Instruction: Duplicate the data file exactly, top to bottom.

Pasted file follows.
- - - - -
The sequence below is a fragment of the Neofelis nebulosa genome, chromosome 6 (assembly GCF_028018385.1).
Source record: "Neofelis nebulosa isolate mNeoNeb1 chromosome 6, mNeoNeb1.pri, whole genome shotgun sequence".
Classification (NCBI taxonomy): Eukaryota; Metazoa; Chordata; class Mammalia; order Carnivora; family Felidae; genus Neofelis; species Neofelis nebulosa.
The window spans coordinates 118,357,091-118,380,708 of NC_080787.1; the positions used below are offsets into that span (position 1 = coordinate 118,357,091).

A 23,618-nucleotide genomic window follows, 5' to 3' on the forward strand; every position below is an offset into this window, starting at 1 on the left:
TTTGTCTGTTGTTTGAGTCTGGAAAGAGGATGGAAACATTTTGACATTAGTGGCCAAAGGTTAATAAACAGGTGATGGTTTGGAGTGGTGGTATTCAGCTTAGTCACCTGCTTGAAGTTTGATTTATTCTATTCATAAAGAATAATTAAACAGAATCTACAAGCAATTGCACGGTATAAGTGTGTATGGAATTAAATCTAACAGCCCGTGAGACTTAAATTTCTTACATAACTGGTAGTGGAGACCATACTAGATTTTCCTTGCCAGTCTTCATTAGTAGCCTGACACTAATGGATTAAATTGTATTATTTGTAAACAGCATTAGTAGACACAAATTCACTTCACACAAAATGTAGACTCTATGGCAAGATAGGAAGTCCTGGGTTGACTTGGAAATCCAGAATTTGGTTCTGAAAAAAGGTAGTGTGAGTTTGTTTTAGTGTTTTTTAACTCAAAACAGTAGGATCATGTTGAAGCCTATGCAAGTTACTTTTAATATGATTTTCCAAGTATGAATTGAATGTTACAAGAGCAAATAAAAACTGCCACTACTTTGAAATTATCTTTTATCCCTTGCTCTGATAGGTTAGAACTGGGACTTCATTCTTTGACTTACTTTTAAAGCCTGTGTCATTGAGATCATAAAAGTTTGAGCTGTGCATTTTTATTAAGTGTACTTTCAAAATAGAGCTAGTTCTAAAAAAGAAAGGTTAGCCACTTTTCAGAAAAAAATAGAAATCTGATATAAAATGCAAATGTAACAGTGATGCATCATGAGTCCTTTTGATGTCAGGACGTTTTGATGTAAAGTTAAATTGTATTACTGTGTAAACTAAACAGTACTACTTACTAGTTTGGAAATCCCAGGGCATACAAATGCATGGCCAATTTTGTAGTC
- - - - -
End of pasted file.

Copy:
The sequence below is a fragment of the Neofelis nebulosa genome, chromosome 6 (assembly GCF_028018385.1).
Source record: "Neofelis nebulosa isolate mNeoNeb1 chromosome 6, mNeoNeb1.pri, whole genome shotgun sequence".
Classification (NCBI taxonomy): Eukaryota; Metazoa; Chordata; class Mammalia; order Carnivora; family Felidae; genus Neofelis; species Neofelis nebulosa.
The window spans coordinates 118,357,091-118,380,708 of NC_080787.1; the positions used below are offsets into that span (position 1 = coordinate 118,357,091).

A 23,618-nucleotide genomic window follows, 5' to 3' on the forward strand; every position below is an offset into this window, starting at 1 on the left:
TTTGTCTGTTGTTTGAGTCTGGAAAGAGGATGGAAACATTTTGACATTAGTGGCCAAAGGTTAATAAACAGGTGATGGTTTGGAGTGGTGGTATTCAGCTTAGTCACCTGCTTGAAGTTTGATTTATTCTATTCATAAAGAATAATTAAACAGAATCTACAAGCAATTGCACGGTATAAGTGTGTATGGAATTAAATCTAACAGCCCGTGAGACTTAAATTTCTTACATAACTGGTAGTGGAGACCATACTAGATTTTCCTTGCCAGTCTTCATTAGTAGCCTGACACTAATGGATTAAATTGTATTATTTGTAAACAGCATTAGTAGACACAAATTCACTTCACACAAAATGTAGACTCTATGGCAAGATAGGAAGTCCTGGGTTGACTTGGAAATCCAGAATTTGGTTCTGAAAAAAGGTAGTGTGAGTTTGTTTTAGTGTTTTTTAACTCAAAACAGTAGGATCATGTTGAAGCCTATGCAAGTTACTTTTAATATGATTTTCCAAGTATGAATTGAATGTTACAAGAGCAAATAAAAACTGCCACTACTTTGAAATTATCTTTTATCCCTTGCTCTGATAGGTTAGAACTGGGACTTCATTCTTTGACTTACTTTTAAAGCCTGTGTCATTGAGATCATAAAAGTTTGAGCTGTGCATTTTTATTAAGTGTACTTTCAAAATAGAGCTAGTTCTAAAAAAGAAAGGTTAGCCACTTTTCAGAAAAAAATAGAAATCTGATATAAAATGCAAATGTAACAGTGATGCATCATGAGTCCTTTTGATGTCAGGACGTTTTGATGTAAAGTTAAATTGTATTACTGTGTAAACTAAACAGTACTACTTACTAGTTTGGAAATCCCAGGGCATACAAATGCATGGCCAATTTTGTAGTC